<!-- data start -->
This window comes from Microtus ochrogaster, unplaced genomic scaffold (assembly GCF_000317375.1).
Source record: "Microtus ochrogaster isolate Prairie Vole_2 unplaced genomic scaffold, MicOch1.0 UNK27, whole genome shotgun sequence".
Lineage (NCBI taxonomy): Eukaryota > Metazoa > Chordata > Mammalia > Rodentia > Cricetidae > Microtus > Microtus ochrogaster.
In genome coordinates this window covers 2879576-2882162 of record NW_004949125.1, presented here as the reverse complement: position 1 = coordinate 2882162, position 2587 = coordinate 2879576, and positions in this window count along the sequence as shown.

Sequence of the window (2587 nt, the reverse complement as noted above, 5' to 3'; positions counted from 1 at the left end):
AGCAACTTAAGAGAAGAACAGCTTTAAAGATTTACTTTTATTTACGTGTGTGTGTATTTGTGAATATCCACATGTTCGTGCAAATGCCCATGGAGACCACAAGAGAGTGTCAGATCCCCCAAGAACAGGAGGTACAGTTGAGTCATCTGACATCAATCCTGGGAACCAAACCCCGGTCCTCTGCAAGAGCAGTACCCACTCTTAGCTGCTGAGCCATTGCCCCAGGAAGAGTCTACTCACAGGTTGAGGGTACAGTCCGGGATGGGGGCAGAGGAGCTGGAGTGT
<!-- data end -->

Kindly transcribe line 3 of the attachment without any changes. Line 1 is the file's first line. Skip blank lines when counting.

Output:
Lineage (NCBI taxonomy): Eukaryota > Metazoa > Chordata > Mammalia > Rodentia > Cricetidae > Microtus > Microtus ochrogaster.